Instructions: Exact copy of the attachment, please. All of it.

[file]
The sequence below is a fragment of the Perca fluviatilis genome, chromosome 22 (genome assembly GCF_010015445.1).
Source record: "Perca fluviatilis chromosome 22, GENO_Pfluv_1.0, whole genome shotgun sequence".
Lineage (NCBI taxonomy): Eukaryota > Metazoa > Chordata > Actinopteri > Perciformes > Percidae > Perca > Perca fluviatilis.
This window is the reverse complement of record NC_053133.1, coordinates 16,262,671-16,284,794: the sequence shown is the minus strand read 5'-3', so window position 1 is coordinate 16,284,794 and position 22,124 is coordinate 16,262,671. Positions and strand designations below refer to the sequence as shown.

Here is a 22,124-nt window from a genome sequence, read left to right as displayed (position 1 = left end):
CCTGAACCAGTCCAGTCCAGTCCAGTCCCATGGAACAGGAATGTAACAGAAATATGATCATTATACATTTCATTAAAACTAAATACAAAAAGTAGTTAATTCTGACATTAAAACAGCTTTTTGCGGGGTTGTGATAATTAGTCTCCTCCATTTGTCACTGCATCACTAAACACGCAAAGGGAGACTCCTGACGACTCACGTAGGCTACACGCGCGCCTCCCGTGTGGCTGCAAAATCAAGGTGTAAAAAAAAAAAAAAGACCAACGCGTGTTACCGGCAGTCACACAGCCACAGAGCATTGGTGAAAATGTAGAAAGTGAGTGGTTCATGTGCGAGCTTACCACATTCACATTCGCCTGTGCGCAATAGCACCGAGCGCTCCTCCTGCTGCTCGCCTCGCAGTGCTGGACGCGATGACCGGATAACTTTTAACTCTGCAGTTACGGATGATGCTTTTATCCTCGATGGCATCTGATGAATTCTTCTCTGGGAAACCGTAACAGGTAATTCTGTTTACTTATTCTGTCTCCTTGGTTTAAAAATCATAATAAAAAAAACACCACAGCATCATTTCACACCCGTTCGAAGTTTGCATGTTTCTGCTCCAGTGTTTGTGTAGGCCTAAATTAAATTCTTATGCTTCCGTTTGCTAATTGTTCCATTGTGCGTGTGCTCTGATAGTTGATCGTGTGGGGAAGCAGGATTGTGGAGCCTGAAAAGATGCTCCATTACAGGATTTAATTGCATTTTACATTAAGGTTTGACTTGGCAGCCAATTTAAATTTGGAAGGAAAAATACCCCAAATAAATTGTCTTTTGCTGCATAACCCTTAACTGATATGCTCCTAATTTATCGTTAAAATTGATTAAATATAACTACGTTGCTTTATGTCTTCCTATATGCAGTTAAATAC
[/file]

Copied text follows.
The sequence below is a fragment of the Perca fluviatilis genome, chromosome 22 (genome assembly GCF_010015445.1).
Source record: "Perca fluviatilis chromosome 22, GENO_Pfluv_1.0, whole genome shotgun sequence".
Lineage (NCBI taxonomy): Eukaryota > Metazoa > Chordata > Actinopteri > Perciformes > Percidae > Perca > Perca fluviatilis.
This window is the reverse complement of record NC_053133.1, coordinates 16,262,671-16,284,794: the sequence shown is the minus strand read 5'-3', so window position 1 is coordinate 16,284,794 and position 22,124 is coordinate 16,262,671. Positions and strand designations below refer to the sequence as shown.

Here is a 22,124-nt window from a genome sequence, read left to right as displayed (position 1 = left end):
CCTGAACCAGTCCAGTCCAGTCCAGTCCCATGGAACAGGAATGTAACAGAAATATGATCATTATACATTTCATTAAAACTAAATACAAAAAGTAGTTAATTCTGACATTAAAACAGCTTTTTGCGGGGTTGTGATAATTAGTCTCCTCCATTTGTCACTGCATCACTAAACACGCAAAGGGAGACTCCTGACGACTCACGTAGGCTACACGCGCGCCTCCCGTGTGGCTGCAAAATCAAGGTGTAAAAAAAAAAAAAAGACCAACGCGTGTTACCGGCAGTCACACAGCCACAGAGCATTGGTGAAAATGTAGAAAGTGAGTGGTTCATGTGCGAGCTTACCACATTCACATTCGCCTGTGCGCAATAGCACCGAGCGCTCCTCCTGCTGCTCGCCTCGCAGTGCTGGACGCGATGACCGGATAACTTTTAACTCTGCAGTTACGGATGATGCTTTTATCCTCGATGGCATCTGATGAATTCTTCTCTGGGAAACCGTAACAGGTAATTCTGTTTACTTATTCTGTCTCCTTGGTTTAAAAATCATAATAAAAAAAACACCACAGCATCATTTCACACCCGTTCGAAGTTTGCATGTTTCTGCTCCAGTGTTTGTGTAGGCCTAAATTAAATTCTTATGCTTCCGTTTGCTAATTGTTCCATTGTGCGTGTGCTCTGATAGTTGATCGTGTGGGGAAGCAGGATTGTGGAGCCTGAAAAGATGCTCCATTACAGGATTTAATTGCATTTTACATTAAGGTTTGACTTGGCAGCCAATTTAAATTTGGAAGGAAAAATACCCCAAATAAATTGTCTTTTGCTGCATAACCCTTAACTGATATGCTCCTAATTTATCGTTAAAATTGATTAAATATAACTACGTTGCTTTATGTCTTCCTATATGCAGTTAAATAC